First-time mom Arian Baker, 33, learned about Goodwill’s Nurse-Family Partnership through her obstetrician. As a medical student she knew that maternal and infant mortality rates are much higher among African-American women. She worked with her nurse to educate herself about the changes that were happening to her body and managing stress that could adversely affect her developing baby.
Although she knew more about health than the average person, she believed there was still a lot she could learn from the program.
“I was excited about the pregnancy but also scared. As a medical student, people often assume you have all the answers and know everything, which is far from the truth. I was just as lost as any other first-time mom. I hoped to learn about what to expect, how to have a successful pregnancy, what to do once baby got here and how to navigate pregnancy and the years to come,” she said.
Arian was paired with Robin Coleman, RN. She’s worked with dozens of new mothers the past four years as a Goodwill nurse.
“People often hear things about pregnancy and health in general via word of mouth and through the experiences of family. Robin made sure I had the information I needed to have a healthy pregnancy and prepare for becoming a new parent,” said Arian.
During their weekly visits, they talked about everything from safe sleep to car seat safety to financial concerns. Robin connected her with the Black Breastfeeding Coalition. As the months passed, Arian learned how to recognize signs that could mean there was an issue with
In July 2016, Arian and her husband Tracy welcomed daughter, Averie, to the world. Arian credits her nurse for recognizing she was suffering from postpartum preeclampsia, a serious condition related to blood pressure that typically occurs while still pregnant.
“Her checks on my blood pressure and overall well-being were so important. Given Indiana's high-ranking for postpartum maternal deaths, I honestly could have been another statistic,” Arian said.
Goodwill’s Nurse-Family Partnership provides a safety net and support system that first-time moms often don't have during their pregnancy. And the support continues after pregnancy, until children turn age 2, as new moms learn and hone their parenting skills.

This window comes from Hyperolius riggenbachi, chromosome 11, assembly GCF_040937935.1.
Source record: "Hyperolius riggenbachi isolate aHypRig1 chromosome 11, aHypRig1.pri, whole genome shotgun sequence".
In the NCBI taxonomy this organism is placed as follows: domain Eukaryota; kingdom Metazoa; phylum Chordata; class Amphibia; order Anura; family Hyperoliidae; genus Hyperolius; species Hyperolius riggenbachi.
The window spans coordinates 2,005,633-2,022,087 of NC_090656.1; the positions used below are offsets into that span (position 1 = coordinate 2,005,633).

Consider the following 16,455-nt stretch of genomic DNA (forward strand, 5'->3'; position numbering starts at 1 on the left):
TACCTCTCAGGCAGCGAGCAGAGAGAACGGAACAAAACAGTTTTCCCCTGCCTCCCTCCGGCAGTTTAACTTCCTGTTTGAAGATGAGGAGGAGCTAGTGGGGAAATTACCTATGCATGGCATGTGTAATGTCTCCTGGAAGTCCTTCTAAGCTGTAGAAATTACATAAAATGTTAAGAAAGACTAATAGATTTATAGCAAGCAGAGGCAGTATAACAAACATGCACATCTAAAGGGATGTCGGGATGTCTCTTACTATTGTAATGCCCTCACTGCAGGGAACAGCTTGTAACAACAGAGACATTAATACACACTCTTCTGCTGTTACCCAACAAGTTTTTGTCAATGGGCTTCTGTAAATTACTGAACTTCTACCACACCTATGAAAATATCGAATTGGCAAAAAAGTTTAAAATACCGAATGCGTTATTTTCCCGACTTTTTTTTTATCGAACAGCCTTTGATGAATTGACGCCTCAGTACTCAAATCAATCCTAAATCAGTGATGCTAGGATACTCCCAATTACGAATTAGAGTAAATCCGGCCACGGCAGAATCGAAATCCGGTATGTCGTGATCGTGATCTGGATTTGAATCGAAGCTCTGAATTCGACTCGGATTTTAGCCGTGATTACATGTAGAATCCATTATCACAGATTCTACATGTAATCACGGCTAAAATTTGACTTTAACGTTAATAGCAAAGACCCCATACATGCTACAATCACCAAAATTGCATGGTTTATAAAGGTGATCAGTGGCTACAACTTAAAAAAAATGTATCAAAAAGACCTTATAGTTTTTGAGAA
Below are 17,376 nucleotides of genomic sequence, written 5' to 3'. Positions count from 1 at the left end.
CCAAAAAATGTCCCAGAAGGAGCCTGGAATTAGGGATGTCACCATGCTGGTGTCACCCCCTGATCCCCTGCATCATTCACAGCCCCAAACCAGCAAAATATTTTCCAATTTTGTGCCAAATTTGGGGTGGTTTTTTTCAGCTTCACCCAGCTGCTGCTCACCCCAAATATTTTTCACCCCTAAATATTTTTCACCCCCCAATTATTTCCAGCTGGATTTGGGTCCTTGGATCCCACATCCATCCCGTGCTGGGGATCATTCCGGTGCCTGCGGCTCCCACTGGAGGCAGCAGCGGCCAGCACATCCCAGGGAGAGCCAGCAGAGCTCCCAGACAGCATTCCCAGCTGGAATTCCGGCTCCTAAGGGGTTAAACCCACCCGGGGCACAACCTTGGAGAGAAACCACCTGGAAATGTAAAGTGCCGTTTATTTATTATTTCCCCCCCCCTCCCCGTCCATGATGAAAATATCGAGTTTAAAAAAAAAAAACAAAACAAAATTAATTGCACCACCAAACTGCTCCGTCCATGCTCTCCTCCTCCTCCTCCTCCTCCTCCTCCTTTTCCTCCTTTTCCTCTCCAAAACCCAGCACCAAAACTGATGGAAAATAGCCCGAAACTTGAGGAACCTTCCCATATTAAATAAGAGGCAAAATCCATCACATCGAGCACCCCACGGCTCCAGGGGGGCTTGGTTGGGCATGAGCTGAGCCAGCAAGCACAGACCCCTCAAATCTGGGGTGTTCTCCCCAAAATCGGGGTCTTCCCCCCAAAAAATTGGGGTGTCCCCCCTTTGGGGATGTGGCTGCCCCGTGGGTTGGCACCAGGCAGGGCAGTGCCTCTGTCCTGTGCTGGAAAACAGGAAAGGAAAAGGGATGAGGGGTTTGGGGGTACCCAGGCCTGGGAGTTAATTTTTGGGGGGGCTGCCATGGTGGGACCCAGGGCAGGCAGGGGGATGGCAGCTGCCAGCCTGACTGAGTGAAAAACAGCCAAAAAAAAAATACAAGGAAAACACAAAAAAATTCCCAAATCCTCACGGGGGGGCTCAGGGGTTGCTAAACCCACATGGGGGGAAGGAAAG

“What I love is being able to provide support and empowering the mothers in our program to reach their fullest potential,” said Robin. “We’re fortunate that we have more than two years to build the relationship with our families and it’s wonderful to see moms gain confidence over time.”
“Robin was truly the support — and ultimately the friend — that I needed during that time. She encouraged me to make and achieve goals both personally and academically,” Arian said.
“Robin always provided job resources, information on free educational and recreation activities for families and even resources for procuring food. She also gave me great activities to do at home with my daughter so that I was actively engaging in her learning. Nurse-Family Partnership is an amazing program, and I am truly blessed to have been a part of it,” she added.
Arian will be awarded her medical degree in 2019 and plans to practice family medicine, inspired by family members who have struggled to manage chronic pain. She also wants to work in a smaller, possibly rural community where there is a shortage of physicians.
“Becoming a doctor has been a passion of mine since high school. I’m passionate about educating my patients and closing the gap in health care for underserved populations. I’m also passionate about being a good mother. My daughter is the joy of my life! I love watching her grow and develop into this smart, funny and determined little person,” she said.